Did you know that one of God’s names is Jehovah Rapha? It means the Lord who heals, cures, and makes whole. It’s in God’s nature to heal His people.
Today is the final blog in our series on replicating Jesus. We’ve noted so far that Jesus proclaimed the gospel of the kingdom and taught in various synagogues throughout the cities. Proclamation and teaching are essential ministries for us to replicate, but the Bible also indicates that Jesus spent His time “healing every kind of disease and every kind of sickness among the people [emphasis mind]” (Matt. 4:23). In fact, Jesus healed everyone who came to Him and asked to be healed, and on a few occasions He healed everyone within a city. Jesus not only gave His followers authority, but commissioned them to fulfill specific assignments. One of the assignments was, “heal the sick” (Matt. 10:8). And His disciples did just that, they “were anointing with oil many sick people and healing them” (Mark 6:13). Jesus appointed seventy others, besides His disciples, to enter the cities and “heal those in it who [were] sick” (Luke 10:9). Then He commissioned all His followers, including you and me, to “lay hands on the sick” so that they will recover (Mark 16:18). By healing the sick, we’re not just replicating Jesus, but we are actually fulfilling what He commissioned us to do.
What challenges me most about the healing ministry is that Jesus didn’t tell us to merely pray for the sick; rather, He told us to heal them! I admit that I have many more questions than answers when it comes to healing. I can’t explain why some people are instantly healed while others are healed progressively, and other people never experience physical healing this side of eternity. In the midst of miracles and healings in our church nine years ago, my wife was diagnosed with cancer. While we celebrate total freedom from all cancer today, our journey back then took us through nine months of agonizing bouts with chemo and many weeks of recovery. I’ve experienced the dichotomy between instantaneous healings and walking the long road of suffering. So please don’t mistake me for being insensitive or abrasive to anyone who hasn’t experienced healing.
However, my resolve to replicate Jesus can never be contingent upon my results or experiences. Jesus said, “A pupil is not above his teacher; but everyone, after he has been fully trained, will be like his teacher” (Luke 6:40). Our requirement is to be just like Jesus, so if our present experiences fall short of that standard let’s not lower the bar. Jesus commissioned us to heal the sick, so let’s not complicate that command with reasons as to why it doesn’t happen. I can’t allow what I don’t understand to temper my obedience to what I’ve been told to do. Some of the greatest miracles of healing that I’ve witnessed have come during times of adversity because I chose to obey His Word rather than question my circumstances. Jesus healed people and He commissioned us to heal people. So I’m obligated to obey Him even when I don’t understand His ways.
It’s interesting to note that the word for healing (therapeuo) used most frequently in the gospels means to cure, relieve, serve, or wait upon. However, some scholars indicate that this word was derived from the idea of adoration and worship of God. In other words, in the act of worship an atmosphere of heaven is released upon people. Could it be in that kind of environment that healing is most likely to take place? Think of it this way: as Jesus waited on God, and worshiped Him, the Father’s presence was released through Jesus and activated the cure on those He ministered to. Jesus served people by serving the Father. He lived in response and devotion to the Father every moment of His life; therefore, out of His posture of adoration for the Father came a healing anointing. His love and ministry to people was out of reverence for the Father.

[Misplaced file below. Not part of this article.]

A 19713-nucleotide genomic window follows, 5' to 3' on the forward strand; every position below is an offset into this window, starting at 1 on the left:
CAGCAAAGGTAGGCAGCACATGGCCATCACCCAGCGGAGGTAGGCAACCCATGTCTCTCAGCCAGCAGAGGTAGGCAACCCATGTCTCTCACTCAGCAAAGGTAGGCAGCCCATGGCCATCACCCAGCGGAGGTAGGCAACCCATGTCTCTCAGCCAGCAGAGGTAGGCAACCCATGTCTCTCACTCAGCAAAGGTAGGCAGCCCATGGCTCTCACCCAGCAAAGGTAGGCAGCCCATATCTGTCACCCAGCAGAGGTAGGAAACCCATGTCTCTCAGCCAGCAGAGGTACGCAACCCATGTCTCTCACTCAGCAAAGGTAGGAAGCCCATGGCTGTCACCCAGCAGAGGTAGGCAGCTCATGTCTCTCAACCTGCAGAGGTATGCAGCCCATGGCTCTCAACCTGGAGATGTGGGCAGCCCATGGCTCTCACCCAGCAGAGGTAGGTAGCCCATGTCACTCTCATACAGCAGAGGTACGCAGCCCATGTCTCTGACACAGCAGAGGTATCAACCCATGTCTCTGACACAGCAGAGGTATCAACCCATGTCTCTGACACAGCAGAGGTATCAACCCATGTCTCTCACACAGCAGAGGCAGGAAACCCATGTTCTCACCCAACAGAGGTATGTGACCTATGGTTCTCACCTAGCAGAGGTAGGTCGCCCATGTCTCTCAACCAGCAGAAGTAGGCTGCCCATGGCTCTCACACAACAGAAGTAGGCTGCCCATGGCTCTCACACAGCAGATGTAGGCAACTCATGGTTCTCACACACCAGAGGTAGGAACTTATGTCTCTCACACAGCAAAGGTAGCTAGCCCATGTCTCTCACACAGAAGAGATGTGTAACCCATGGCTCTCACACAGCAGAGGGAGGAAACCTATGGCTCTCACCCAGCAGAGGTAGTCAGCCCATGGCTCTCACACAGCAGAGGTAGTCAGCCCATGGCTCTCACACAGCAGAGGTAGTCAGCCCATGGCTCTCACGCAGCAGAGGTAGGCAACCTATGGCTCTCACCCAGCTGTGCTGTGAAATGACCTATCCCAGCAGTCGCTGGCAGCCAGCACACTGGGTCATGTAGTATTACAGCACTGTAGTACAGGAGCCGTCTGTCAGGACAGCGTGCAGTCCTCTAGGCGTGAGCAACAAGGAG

This tells us, then, that healing must come out of an overflow of our devotion to God. The commission to heal the sick is more than a mandate to lay hands on people. Our assignment is to live every moment in a posture of worship unto God, and by doing so our lives become the instrument that He pours His presence through. Our hands become “holy hands” lifted up to God in praise (1 Tim. 2:8); therefore, they become the “healing hands” that minister to the diseased and broken. Healing flows out of our hands to people because worship flows out of our hearts to God. The atmosphere of heaven should be released through our lives wherever we walk. Perhaps that is why people placed the sick on cots and pallets near Peter as he walked by (see Acts 5:15). Apparently, Peter’s devotion to God was so intense that what overshadowed him fell on those around him and brought healing.
I want to end this series the way that I began. Jesus said, “Truly, truly, I say to you, he who believes in Me, the works that I do, he will do also; and greater works than these he will do; because I go to the Father” (John 14:12). Jesus did many works, but He mainly traveled around the cities preaching, teaching, and healing. If He did those works, then those works should be evident in our lives. Listen to these words by John G. Lake written in 1916:
The secret of Christianity is in being. It is being a possessor of the nature of Jesus Christ. In other words, it is being Christ in character, Christ in demonstration, and Christ in agency of transmission. When a person gives himself to the Lord and becomes a child of God, a Christian, he is a Christ-man. All that he does and all that he says from that time forth should be the will and the words and the doings of Jesus, just as absolutely and entirely as He spoke and did the will of the Father.
Jesus, make me just like you. Empower me, through your Holy Spirit, to do the works that you did and even greater. Amen.